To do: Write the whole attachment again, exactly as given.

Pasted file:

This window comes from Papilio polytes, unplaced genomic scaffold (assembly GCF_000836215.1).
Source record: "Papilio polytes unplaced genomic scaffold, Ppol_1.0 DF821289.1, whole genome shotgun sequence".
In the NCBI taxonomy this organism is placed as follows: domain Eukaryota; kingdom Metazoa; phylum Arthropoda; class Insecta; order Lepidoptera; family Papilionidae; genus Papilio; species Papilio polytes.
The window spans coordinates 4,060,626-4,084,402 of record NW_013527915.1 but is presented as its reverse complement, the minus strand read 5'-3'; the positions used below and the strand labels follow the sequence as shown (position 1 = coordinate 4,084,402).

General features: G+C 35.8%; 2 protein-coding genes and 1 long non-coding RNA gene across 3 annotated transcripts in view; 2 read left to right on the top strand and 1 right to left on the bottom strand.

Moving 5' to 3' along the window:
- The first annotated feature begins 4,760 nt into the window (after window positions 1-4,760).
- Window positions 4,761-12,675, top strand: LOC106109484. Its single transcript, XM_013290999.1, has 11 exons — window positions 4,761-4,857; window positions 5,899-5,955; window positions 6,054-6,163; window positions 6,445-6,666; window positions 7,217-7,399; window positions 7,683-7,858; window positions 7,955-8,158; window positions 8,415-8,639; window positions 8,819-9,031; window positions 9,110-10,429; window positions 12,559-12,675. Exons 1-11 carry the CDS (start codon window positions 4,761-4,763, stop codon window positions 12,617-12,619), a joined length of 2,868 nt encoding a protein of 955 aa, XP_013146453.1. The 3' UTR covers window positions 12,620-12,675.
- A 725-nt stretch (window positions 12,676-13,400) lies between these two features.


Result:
This window comes from Papilio polytes, unplaced genomic scaffold (assembly GCF_000836215.1).
Source record: "Papilio polytes unplaced genomic scaffold, Ppol_1.0 DF821289.1, whole genome shotgun sequence".
In the NCBI taxonomy this organism is placed as follows: domain Eukaryota; kingdom Metazoa; phylum Arthropoda; class Insecta; order Lepidoptera; family Papilionidae; genus Papilio; species Papilio polytes.
The window spans coordinates 4,060,626-4,084,402 of record NW_013527915.1 but is presented as its reverse complement, the minus strand read 5'-3'; the positions used below and the strand labels follow the sequence as shown (position 1 = coordinate 4,084,402).

General features: G+C 35.8%; 2 protein-coding genes and 1 long non-coding RNA gene across 3 annotated transcripts in view; 2 read left to right on the top strand and 1 right to left on the bottom strand.

Moving 5' to 3' along the window:
- The first annotated feature begins 4,760 nt into the window (after window positions 1-4,760).
- Window positions 4,761-12,675, top strand: LOC106109484. Its single transcript, XM_013290999.1, has 11 exons — window positions 4,761-4,857; window positions 5,899-5,955; window positions 6,054-6,163; window positions 6,445-6,666; window positions 7,217-7,399; window positions 7,683-7,858; window positions 7,955-8,158; window positions 8,415-8,639; window positions 8,819-9,031; window positions 9,110-10,429; window positions 12,559-12,675. Exons 1-11 carry the CDS (start codon window positions 4,761-4,763, stop codon window positions 12,617-12,619), a joined length of 2,868 nt encoding a protein of 955 aa, XP_013146453.1. The 3' UTR covers window positions 12,620-12,675.
- A 725-nt stretch (window positions 12,676-13,400) lies between these two features.